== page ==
Linguistics 567: Knowledge Engineering for NLP

An elective course in UW's Professional Master's in Computational Linguistics

Winter 2024

(Course websites from previous years: 2023 2022 2021 2020 2019 2018 2017 2016 2015 2014 2013 2012 2010 2009 2008 2007 2006 2005)

Course Info

  • Required Text:
  • Recommended Text:
  • Software

    Instructor Info




    Natural language processing (NLP) enables computers to make use of data represented in human language (including the vast quantities of data available on the web) and to interact with computers on human terms. Applications from machine translation to speech recognition and web-based information retrieval demand both precision and robustness from NLP technology. Meetings these demands will require better hand-built grammars of human languages combined with sophisticated statistical processing methods. This class focuses on the implementation of linguistic grammars, drawing on a combination of sound grammatical theory and engineering skills.

    Class meetings will alternate between lectures and discussion sessions. We will cover the implementation of constraints in morphology, syntax and semantics within a unification-based lexicalist framework of grammar. Weekly exercises will focus on building up an implemented grammar for a language (everyone must work on a different language, so be prepared to work with a language you don't know well!), based on the LinGO Grammar Matrix. At the end of the quarter, we will use the various grammars in a machine translation task. Since 2019 we have been testing out the software of the AGGREGATION project and starting from automatically constructed grammar specifications.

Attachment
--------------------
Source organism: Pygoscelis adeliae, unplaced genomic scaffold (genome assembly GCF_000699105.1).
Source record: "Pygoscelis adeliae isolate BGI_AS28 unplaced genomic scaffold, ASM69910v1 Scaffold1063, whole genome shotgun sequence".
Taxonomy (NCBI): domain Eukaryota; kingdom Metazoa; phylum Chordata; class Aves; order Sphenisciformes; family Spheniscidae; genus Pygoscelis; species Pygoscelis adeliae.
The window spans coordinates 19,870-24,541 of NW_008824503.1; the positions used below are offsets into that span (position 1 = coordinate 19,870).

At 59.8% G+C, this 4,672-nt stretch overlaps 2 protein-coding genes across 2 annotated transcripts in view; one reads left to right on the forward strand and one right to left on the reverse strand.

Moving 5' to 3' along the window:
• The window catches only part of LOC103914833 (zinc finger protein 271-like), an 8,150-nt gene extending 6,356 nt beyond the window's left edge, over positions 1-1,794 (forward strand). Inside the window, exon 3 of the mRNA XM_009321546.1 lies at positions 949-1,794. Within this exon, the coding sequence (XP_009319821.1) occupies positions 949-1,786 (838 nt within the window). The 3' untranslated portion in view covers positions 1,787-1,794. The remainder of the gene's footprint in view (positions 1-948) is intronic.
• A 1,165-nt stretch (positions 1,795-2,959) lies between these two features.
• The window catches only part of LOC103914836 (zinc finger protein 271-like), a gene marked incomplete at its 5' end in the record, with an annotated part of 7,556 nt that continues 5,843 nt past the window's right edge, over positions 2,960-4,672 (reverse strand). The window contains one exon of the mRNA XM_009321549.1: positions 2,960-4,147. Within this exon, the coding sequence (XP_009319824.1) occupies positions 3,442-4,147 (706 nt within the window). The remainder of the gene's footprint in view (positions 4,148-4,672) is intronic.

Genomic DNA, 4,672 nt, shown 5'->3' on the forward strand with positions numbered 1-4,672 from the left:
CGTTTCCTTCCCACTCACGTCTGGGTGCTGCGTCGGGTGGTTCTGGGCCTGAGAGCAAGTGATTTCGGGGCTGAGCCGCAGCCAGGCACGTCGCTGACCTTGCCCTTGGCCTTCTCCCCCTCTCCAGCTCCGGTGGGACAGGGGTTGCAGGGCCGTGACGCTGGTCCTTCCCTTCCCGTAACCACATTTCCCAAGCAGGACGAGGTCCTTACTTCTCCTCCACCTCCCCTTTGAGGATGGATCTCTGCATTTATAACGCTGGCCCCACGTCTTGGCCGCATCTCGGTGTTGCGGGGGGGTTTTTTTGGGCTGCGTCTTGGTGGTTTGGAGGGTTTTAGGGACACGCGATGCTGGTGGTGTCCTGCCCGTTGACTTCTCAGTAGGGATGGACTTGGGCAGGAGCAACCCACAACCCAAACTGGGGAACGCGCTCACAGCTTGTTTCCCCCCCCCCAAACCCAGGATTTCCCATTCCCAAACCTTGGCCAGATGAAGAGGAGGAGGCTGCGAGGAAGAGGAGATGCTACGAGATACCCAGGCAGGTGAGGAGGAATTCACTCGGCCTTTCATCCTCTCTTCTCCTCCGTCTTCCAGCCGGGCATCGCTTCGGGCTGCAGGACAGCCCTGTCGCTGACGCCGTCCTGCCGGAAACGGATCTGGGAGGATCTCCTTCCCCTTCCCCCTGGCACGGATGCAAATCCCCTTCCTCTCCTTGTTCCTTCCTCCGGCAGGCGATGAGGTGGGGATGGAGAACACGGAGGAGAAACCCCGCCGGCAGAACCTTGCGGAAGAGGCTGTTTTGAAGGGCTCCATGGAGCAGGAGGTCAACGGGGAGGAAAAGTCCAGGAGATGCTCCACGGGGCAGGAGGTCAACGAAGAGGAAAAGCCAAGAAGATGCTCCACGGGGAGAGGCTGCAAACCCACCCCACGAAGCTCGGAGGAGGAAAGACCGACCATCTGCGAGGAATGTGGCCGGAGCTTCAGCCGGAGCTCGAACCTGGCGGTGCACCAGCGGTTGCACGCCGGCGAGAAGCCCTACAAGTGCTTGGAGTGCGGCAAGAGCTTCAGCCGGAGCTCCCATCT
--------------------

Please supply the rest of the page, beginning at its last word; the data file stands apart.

Prerequisites: Linguistics 566 or equivalent. No programming experience is required.

    Accesibility Policies

    If you have already established accommodations with Disability Resources for Students (DRS), please communicate your approved accommodations to me at your earliest convenience so we can discuss your needs in this course.

    If you have not yet established services through DRS, but have a temporary health condition or permanent disability that requires accommodations (conditions include but not limited to; mental health, attention-related, learning, vision, hearing, physical or health impacts), you are welcome to contact DRS at 206-543-8924 or or DRS offers resources and coordinates reasonable accommodations for students with disabilities and/or temporary health conditions. Reasonable accommodations are established through an interactive process between you, your instructor(s) and DRS. It is the policy and practice of the University of Washington to create inclusive and accessible learning environments consistent with federal and state law.

    Washington state law requires that UW develop a policy for accommodation of student absences or significant hardship due to reasons of faith or conscience, or for organized religious activities. The UW's policy, including more information about how to request an accommodation, is available at Faculty Syllabus Guidelines and Resources. Accommodations must be requested within the first two weeks of this course using the Religious Accommodations Request form available at